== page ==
This we consider one of the greatest acquisitions that has been made for many years to our list of hardy evergreens. Its foliage resembles the arbor-vitae, but its habit is that of the hemlock. As a lawn tree, or for association and planting near water, or in cemeteries where there is room, its beauty of foliage and form renders it every way desirable. There is a variety of this called Pyramid-alis, that is more dense and upright, but to us not as beautiful. The Balsam Fir. Picea balsamea. The Balsam Fir is a very handsome, compact, erect-pointed tree while young; but as it acquires age its lower limbs die away; and as a single tree it often presents a ragged, neglected appearance. As a center tree, or for points in the formation of groups, it is desirable; and as a tree for belts, where very heavy winds are experienced, it proves admirably adapted. In light, sandy soils its beauty lasts about twelve years, while in rich, deep clay loams it carries its foliage on the lower limbs and its beauty from twenty to thirty years.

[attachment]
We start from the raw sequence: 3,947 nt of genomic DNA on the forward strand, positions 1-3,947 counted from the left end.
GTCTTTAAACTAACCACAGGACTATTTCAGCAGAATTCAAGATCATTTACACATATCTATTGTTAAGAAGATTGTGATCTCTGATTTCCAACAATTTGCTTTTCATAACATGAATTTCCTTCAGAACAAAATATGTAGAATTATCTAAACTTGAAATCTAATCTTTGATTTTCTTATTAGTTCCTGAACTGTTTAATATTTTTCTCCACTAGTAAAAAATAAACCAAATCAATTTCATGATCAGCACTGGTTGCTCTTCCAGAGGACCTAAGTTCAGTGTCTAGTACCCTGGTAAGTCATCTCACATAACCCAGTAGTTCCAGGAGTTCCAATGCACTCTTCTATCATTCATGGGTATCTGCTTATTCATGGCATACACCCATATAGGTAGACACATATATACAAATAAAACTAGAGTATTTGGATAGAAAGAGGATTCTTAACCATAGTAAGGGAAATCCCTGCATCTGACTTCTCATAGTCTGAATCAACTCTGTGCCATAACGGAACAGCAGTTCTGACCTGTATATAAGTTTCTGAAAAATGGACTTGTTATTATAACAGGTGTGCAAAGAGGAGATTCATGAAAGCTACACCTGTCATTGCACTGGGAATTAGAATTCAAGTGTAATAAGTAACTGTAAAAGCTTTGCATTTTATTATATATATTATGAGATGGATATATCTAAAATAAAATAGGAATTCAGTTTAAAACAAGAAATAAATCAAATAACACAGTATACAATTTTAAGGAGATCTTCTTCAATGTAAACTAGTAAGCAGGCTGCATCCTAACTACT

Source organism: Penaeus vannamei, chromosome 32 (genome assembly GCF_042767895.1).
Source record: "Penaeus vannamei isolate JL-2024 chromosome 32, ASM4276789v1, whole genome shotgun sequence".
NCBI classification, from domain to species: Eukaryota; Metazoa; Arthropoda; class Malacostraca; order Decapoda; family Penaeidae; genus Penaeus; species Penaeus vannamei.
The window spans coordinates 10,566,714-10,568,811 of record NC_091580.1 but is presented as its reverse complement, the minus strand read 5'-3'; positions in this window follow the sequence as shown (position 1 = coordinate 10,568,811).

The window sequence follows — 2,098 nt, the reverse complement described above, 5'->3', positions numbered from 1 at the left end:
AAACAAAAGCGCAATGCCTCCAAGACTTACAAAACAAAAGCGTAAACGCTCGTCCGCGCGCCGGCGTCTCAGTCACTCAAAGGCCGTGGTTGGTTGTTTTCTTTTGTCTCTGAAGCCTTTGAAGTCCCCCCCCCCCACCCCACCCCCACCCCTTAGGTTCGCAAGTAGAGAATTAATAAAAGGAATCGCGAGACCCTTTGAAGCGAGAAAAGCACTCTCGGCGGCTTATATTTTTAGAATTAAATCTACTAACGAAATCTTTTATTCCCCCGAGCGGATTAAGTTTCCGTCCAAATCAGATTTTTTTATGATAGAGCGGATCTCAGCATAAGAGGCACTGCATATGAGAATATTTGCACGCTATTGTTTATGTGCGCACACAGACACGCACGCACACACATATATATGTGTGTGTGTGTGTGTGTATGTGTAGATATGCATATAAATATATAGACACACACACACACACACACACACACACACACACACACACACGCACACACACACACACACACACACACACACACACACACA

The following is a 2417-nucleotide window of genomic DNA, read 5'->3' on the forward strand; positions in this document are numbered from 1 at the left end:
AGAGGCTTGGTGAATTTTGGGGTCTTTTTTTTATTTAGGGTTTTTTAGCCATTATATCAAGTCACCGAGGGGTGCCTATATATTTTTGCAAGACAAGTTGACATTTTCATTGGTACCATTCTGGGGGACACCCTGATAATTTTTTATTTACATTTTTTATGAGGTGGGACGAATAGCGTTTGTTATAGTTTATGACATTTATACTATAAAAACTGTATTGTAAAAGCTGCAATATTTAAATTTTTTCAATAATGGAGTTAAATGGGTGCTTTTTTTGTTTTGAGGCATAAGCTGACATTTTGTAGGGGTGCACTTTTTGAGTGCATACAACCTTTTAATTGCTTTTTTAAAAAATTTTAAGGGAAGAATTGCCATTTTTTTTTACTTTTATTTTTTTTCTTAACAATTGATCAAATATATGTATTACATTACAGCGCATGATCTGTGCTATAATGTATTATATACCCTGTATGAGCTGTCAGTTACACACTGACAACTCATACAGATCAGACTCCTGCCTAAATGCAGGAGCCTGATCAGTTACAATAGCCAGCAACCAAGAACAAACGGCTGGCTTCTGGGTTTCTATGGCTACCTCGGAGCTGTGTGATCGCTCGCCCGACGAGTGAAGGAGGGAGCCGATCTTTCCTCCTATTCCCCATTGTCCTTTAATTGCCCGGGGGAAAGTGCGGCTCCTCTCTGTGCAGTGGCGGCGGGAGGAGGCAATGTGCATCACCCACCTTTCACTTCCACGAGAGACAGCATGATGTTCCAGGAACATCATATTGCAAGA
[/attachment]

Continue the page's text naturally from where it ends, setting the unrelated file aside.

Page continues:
Where it can be had cheap, it is well suited for massing, using the European Silver Fir and American Spruce for outsides.

The European Silver Fir.

Fig. 60. - The European Silver Fir.